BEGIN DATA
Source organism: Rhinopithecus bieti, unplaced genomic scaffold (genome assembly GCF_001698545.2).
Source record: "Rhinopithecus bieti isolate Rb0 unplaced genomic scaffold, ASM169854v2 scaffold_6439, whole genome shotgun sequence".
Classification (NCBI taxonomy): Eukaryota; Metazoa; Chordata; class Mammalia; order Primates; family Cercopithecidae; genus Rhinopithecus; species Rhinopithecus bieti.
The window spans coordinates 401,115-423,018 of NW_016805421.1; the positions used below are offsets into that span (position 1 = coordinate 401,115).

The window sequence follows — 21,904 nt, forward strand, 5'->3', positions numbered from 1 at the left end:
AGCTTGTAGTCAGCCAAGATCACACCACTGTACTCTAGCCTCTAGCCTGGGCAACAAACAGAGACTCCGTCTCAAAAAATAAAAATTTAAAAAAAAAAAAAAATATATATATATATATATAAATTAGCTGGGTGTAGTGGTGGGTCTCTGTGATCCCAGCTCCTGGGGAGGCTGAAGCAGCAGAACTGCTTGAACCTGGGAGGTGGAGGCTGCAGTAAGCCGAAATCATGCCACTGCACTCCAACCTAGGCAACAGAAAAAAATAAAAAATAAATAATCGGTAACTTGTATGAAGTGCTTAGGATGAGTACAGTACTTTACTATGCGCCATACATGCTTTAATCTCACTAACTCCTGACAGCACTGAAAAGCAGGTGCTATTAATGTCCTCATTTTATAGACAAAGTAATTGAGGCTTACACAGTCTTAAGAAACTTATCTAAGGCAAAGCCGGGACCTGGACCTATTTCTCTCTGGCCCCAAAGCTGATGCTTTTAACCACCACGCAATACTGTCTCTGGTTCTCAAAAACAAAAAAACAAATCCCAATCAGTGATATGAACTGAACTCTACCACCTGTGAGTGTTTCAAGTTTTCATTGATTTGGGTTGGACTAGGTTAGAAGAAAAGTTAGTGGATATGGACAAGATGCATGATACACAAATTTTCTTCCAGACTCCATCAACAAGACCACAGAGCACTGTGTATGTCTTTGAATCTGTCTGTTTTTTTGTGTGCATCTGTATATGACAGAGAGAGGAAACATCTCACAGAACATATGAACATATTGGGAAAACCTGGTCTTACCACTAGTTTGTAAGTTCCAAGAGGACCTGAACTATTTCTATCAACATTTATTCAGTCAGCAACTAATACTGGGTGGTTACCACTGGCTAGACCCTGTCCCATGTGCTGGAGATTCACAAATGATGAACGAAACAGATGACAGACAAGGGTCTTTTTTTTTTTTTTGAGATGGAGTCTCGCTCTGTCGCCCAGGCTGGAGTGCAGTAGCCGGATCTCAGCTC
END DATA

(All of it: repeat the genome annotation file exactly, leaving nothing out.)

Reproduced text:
Source organism: Rhinopithecus bieti, unplaced genomic scaffold (genome assembly GCF_001698545.2).
Source record: "Rhinopithecus bieti isolate Rb0 unplaced genomic scaffold, ASM169854v2 scaffold_6439, whole genome shotgun sequence".
Classification (NCBI taxonomy): Eukaryota; Metazoa; Chordata; class Mammalia; order Primates; family Cercopithecidae; genus Rhinopithecus; species Rhinopithecus bieti.
The window spans coordinates 401,115-423,018 of NW_016805421.1; the positions used below are offsets into that span (position 1 = coordinate 401,115).

The window sequence follows — 21,904 nt, forward strand, 5'->3', positions numbered from 1 at the left end:
AGCTTGTAGTCAGCCAAGATCACACCACTGTACTCTAGCCTCTAGCCTGGGCAACAAACAGAGACTCCGTCTCAAAAAATAAAAATTTAAAAAAAAAAAAAAATATATATATATATATATAAATTAGCTGGGTGTAGTGGTGGGTCTCTGTGATCCCAGCTCCTGGGGAGGCTGAAGCAGCAGAACTGCTTGAACCTGGGAGGTGGAGGCTGCAGTAAGCCGAAATCATGCCACTGCACTCCAACCTAGGCAACAGAAAAAAATAAAAAATAAATAATCGGTAACTTGTATGAAGTGCTTAGGATGAGTACAGTACTTTACTATGCGCCATACATGCTTTAATCTCACTAACTCCTGACAGCACTGAAAAGCAGGTGCTATTAATGTCCTCATTTTATAGACAAAGTAATTGAGGCTTACACAGTCTTAAGAAACTTATCTAAGGCAAAGCCGGGACCTGGACCTATTTCTCTCTGGCCCCAAAGCTGATGCTTTTAACCACCACGCAATACTGTCTCTGGTTCTCAAAAACAAAAAAACAAATCCCAATCAGTGATATGAACTGAACTCTACCACCTGTGAGTGTTTCAAGTTTTCATTGATTTGGGTTGGACTAGGTTAGAAGAAAAGTTAGTGGATATGGACAAGATGCATGATACACAAATTTTCTTCCAGACTCCATCAACAAGACCACAGAGCACTGTGTATGTCTTTGAATCTGTCTGTTTTTTTGTGTGCATCTGTATATGACAGAGAGAGGAAACATCTCACAGAACATATGAACATATTGGGAAAACCTGGTCTTACCACTAGTTTGTAAGTTCCAAGAGGACCTGAACTATTTCTATCAACATTTATTCAGTCAGCAACTAATACTGGGTGGTTACCACTGGCTAGACCCTGTCCCATGTGCTGGAGATTCACAAATGATGAACGAAACAGATGACAGACAAGGGTCTTTTTTTTTTTTTTGAGATGGAGTCTCGCTCTGTCGCCCAGGCTGGAGTGCAGTAGCCGGATCTCAGCTC